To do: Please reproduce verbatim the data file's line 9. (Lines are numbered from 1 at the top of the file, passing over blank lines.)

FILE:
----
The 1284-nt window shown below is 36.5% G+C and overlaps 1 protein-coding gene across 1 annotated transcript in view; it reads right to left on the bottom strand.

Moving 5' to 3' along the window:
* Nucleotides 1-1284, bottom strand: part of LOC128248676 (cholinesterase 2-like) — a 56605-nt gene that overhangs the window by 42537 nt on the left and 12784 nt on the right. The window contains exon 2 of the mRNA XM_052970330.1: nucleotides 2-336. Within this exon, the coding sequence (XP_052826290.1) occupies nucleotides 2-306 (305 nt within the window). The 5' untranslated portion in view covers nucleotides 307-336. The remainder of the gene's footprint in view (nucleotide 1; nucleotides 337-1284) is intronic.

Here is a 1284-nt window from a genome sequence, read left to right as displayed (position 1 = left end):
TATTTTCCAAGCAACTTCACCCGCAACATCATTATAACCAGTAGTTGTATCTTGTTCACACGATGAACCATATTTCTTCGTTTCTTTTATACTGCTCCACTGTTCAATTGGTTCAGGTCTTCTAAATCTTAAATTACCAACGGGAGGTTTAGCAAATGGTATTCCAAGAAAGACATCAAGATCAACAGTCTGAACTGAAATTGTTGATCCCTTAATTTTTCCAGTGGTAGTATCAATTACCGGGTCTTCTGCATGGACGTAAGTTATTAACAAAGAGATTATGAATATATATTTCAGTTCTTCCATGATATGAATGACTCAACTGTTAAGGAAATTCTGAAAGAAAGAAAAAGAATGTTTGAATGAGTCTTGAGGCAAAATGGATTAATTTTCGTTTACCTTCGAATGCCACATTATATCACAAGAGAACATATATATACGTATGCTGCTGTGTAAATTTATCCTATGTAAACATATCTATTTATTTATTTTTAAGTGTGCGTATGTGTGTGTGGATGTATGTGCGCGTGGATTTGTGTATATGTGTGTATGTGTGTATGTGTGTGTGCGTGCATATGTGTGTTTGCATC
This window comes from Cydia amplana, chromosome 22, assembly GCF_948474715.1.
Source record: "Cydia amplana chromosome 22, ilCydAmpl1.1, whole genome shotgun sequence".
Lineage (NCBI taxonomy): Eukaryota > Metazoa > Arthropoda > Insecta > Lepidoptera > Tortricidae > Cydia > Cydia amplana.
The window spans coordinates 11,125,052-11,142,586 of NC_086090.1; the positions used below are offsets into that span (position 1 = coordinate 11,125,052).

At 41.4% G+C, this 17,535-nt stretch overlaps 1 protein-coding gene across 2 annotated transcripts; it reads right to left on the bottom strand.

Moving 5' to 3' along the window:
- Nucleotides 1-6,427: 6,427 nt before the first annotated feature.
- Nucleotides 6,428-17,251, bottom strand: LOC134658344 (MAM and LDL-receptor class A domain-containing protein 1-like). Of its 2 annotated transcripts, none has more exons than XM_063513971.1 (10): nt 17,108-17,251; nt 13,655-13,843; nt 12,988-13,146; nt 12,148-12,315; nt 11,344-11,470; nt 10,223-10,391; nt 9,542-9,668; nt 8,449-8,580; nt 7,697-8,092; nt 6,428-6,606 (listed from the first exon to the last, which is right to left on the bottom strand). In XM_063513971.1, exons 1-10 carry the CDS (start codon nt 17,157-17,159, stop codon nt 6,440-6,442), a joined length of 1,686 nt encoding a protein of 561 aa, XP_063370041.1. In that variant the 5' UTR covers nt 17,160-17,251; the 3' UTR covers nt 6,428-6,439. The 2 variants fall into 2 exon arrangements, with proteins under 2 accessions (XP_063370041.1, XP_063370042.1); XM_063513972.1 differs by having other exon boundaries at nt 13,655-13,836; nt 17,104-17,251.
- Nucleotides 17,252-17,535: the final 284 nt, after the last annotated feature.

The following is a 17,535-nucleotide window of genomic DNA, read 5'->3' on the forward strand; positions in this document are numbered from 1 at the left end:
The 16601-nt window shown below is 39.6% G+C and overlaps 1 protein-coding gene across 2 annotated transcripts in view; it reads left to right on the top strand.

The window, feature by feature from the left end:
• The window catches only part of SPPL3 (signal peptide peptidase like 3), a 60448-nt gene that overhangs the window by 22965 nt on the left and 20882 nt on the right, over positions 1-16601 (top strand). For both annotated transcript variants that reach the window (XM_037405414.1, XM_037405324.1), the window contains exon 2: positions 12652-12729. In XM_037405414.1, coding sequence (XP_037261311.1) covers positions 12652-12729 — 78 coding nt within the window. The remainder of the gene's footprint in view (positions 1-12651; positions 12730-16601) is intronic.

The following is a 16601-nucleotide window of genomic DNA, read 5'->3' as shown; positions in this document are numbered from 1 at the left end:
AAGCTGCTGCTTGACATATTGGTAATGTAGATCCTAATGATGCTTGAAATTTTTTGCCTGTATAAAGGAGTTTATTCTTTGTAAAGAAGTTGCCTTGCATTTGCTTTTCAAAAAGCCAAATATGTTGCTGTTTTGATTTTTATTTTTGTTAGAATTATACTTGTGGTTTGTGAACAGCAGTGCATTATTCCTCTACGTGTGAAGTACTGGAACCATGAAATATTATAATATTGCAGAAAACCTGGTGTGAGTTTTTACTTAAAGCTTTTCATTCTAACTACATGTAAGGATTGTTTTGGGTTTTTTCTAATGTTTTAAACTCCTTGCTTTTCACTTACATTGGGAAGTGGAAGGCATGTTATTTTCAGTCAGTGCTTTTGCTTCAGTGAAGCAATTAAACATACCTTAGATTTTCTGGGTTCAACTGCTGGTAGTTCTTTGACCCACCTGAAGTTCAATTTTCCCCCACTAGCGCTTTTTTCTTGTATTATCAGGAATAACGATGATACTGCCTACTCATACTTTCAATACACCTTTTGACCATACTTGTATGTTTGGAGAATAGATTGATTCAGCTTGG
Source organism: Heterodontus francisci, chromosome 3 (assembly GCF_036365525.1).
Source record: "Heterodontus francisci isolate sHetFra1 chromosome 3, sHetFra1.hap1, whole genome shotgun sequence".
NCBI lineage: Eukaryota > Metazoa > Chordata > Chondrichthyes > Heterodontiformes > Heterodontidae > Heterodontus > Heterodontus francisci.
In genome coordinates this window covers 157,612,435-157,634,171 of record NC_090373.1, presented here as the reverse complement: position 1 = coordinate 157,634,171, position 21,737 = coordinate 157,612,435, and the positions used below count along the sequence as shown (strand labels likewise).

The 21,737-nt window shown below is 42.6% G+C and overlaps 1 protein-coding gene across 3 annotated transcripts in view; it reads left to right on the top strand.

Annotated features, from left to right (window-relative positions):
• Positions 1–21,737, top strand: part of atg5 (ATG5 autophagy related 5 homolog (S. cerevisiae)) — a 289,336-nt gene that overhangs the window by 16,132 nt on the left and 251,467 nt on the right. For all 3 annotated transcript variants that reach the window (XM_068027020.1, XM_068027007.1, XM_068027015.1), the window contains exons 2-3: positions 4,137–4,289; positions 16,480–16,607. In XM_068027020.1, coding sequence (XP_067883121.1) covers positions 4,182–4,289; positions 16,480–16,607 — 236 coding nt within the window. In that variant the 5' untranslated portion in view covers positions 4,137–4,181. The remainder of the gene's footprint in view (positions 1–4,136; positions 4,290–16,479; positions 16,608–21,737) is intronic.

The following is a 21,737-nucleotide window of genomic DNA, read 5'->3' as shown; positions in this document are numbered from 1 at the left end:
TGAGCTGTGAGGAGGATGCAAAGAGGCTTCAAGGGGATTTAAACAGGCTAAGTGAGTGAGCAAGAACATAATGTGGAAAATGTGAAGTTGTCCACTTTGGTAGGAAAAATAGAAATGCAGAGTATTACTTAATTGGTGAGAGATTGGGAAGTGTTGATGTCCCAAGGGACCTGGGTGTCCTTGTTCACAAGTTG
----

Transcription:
The window spans coordinates 11,125,052-11,142,586 of NC_086090.1; the positions used below are offsets into that span (position 1 = coordinate 11,125,052).